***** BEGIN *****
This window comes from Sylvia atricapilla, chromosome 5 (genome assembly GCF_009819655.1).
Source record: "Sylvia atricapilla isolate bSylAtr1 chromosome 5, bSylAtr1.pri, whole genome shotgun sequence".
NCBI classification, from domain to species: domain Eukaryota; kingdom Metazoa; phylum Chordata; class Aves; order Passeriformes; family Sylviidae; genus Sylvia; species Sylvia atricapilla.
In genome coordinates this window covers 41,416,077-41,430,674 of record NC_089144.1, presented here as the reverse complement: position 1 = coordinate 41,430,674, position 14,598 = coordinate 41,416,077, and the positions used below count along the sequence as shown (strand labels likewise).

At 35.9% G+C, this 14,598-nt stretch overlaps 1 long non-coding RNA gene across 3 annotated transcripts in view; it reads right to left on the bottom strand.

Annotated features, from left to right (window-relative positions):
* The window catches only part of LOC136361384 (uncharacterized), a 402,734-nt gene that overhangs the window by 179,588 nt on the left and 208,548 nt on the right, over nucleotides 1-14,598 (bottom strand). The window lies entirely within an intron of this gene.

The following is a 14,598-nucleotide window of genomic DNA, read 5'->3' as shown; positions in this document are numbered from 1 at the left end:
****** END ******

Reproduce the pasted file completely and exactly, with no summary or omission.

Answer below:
This window comes from Sylvia atricapilla, chromosome 5 (genome assembly GCF_009819655.1).
Source record: "Sylvia atricapilla isolate bSylAtr1 chromosome 5, bSylAtr1.pri, whole genome shotgun sequence".
NCBI classification, from domain to species: domain Eukaryota; kingdom Metazoa; phylum Chordata; class Aves; order Passeriformes; family Sylviidae; genus Sylvia; species Sylvia atricapilla.
In genome coordinates this window covers 41,416,077-41,430,674 of record NC_089144.1, presented here as the reverse complement: position 1 = coordinate 41,430,674, position 14,598 = coordinate 41,416,077, and the positions used below count along the sequence as shown (strand labels likewise).

At 35.9% G+C, this 14,598-nt stretch overlaps 1 long non-coding RNA gene across 3 annotated transcripts in view; it reads right to left on the bottom strand.

Annotated features, from left to right (window-relative positions):
* The window catches only part of LOC136361384 (uncharacterized), a 402,734-nt gene that overhangs the window by 179,588 nt on the left and 208,548 nt on the right, over nucleotides 1-14,598 (bottom strand). The window lies entirely within an intron of this gene.

The following is a 14,598-nucleotide window of genomic DNA, read 5'->3' as shown; positions in this document are numbered from 1 at the left end: